GENEVA, NOV. 17 -- Top U.S. and Soviet negotiators today ended three days of intensive talks aimed at resolving lingering differences over an intermediate-range missile treaty, and senior officials on both sides said they expected the pact to be ready for signing at the December summit meeting between President Reagan and Soviet leader Mikhail Gorbachev.

Chief Soviet negotiator Yuli Vorontsov said after meeting with his U.S. counterpart, Max Kampelman, that the treaty text should be completed by next Monday. U.S. officials said they were unaware that such a deadline had been fixed.

A senior U.S. official said there had been "substantial progress" in the talks here and that he had "no reason to doubt" that the treaty would be completed in time to be signed by Reagan and Gorbachev when they meet in Washington Dec. 7-10.

The meetings here, which began Sunday evening, yielded "helpful movement" in resolving the timing and phasing of reductions in missile forces, another U.S. official said.

Nevertheless, several U.S. officials cautioned that a substantial amount of work on verification issues remained to be completed before the treaty would be ready. One suggested that the pact would not be completed as scheduled unless the Soviets soon showed greater "flexibility" on measures sought by the United States to guard against cheating.

"There's quite a bit of work there. I'm not about to say that it's not doable. We're working very much against the deadline given to us," another U.S. official said.

{In Washington, White House spokesman Marlin Fitzwater said the problems holding up the treaty are "serious in a technical and arms control sense" but do not threaten the summit schedule. Another White House official said it was "absurd" to think the problems could delay the summit and described the delays as part of the "end-game" bargaining process. "We'll get it done," he said.}

The Intermediate Nuclear Forces (INF) treaty would provide for dismantling all of the superpowers' missiles with ranges of between 300 and 3,500 miles within three years. Most of the missiles are based in Europe.

U.S. officials said they doubt that it will be necessary for Secretary of State George P. Shultz and Soviet Foreign Minister Eduard Shevardnadze to meet again before the summit to settle the remaining disagreements. They already have met three times this autumn to discuss the issue.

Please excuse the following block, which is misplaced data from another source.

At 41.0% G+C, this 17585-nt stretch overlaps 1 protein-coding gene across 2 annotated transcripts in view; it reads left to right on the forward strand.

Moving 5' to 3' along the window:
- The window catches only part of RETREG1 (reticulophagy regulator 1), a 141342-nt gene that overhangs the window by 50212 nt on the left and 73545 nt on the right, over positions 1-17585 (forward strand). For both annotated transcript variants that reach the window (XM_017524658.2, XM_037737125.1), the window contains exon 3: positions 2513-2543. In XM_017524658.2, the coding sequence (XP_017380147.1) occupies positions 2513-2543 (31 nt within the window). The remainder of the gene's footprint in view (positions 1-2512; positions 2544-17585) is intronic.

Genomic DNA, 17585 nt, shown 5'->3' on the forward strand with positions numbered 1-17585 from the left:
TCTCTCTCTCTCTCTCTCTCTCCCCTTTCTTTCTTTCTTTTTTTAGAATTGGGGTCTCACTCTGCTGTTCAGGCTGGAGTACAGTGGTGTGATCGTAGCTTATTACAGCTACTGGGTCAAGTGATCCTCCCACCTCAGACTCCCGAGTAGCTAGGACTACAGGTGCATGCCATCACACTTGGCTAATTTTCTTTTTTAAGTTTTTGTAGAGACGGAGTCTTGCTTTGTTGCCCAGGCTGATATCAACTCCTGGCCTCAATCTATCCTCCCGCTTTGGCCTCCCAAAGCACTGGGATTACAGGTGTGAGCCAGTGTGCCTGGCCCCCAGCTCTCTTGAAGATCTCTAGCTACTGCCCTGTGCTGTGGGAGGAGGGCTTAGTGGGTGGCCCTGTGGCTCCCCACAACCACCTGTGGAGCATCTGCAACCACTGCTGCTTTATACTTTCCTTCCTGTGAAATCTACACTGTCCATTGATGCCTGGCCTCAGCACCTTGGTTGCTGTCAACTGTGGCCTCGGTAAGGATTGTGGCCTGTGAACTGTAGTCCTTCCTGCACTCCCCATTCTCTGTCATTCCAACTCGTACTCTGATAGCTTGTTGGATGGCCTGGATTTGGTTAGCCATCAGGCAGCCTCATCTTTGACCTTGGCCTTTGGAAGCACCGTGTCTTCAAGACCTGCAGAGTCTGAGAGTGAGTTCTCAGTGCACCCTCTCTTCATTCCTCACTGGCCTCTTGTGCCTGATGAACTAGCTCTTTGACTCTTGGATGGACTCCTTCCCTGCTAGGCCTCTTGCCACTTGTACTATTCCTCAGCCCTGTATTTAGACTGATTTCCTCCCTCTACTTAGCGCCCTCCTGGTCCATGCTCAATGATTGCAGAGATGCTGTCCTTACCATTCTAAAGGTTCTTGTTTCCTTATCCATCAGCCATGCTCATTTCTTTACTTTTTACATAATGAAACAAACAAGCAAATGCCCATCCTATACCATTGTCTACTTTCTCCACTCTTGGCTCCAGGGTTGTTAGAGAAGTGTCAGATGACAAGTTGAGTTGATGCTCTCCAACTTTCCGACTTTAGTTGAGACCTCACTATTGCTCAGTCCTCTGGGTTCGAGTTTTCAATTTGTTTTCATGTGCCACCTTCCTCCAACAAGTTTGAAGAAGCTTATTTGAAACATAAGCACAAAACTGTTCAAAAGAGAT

U.S. officials complained that the Soviets were delaying the process of handing over a critically important package of data giving the location of all Soviet missiles to be dismantled under the treaty. Without that data, it was impossible to put the final touches on verification provisions, they said.

Comparable data on U.S. missiles is ready to be given to the Soviets in an exchange as soon as the Soviets are ready. The Soviets have been promising to provide the information since before last month's talks in Moscow between Shultz and Shevardnadze, U.S. officials said.

"They keep telling us it's going to come tomorrow. We still haven't got it," a U.S. official said.

Another U.S. official, however, said that the delay in receiving the data "was not a serious problem." The Soviets had promised to hand it over by Wednesday, he said. "They know they have to give it to us. They're going to give it to us."

The Soviets said that the delay was due to "technical reasons," the official said. "They're having trouble getting it together."

The two sides also have disagreed over how to monitor sites where it is suspected that the other side is manufacturing or storing missiles that are to be banned under the agreement, U.S. officials said.

The Americans want the right for permanent, on-site monitoring of facilities where Soviet SS25 missiles are produced, a U.S. official said.

The SS25 is a long-range missile, and therefore is not covered by the INF treaty. But the Americans contend that the first stage of the SS25 is so similar to the intermediate-range SS20, which is to be dismantled under the pact, that it is necessary to monitor a plant where SS25 missiles are produced to make sure the Soviets are not producing SS20s there as well.

Vorontsov, in an interview with Soviet television before his last meeting with Kampelman today, charged that the American demand was "artificial."

He also called on the Americans to agree to more extensive measures for physically dismantling cruise missiles. The Americans have proposed to salvage the missiles' warheads, guidance systems and rocket motors, while destroying only the casings and wings, Vorontsov said. "This is, of course, not serious, and we shall press for a real destruction of these missiles."

A U.S. official did not dispute Vorontsov's description of the U.S. position. But he said that the U.S. stance had been well-known to the Soviets for months, and suggested that the Soviets had raised the objection "at the last minute" in an effort to wrest concessions from the Americans.

The Americans are resisting Soviet demands for what the U.S. side considers to be excessively intrusive inspection rights at U.S. military facilities in Western Europe, a U.S. official said.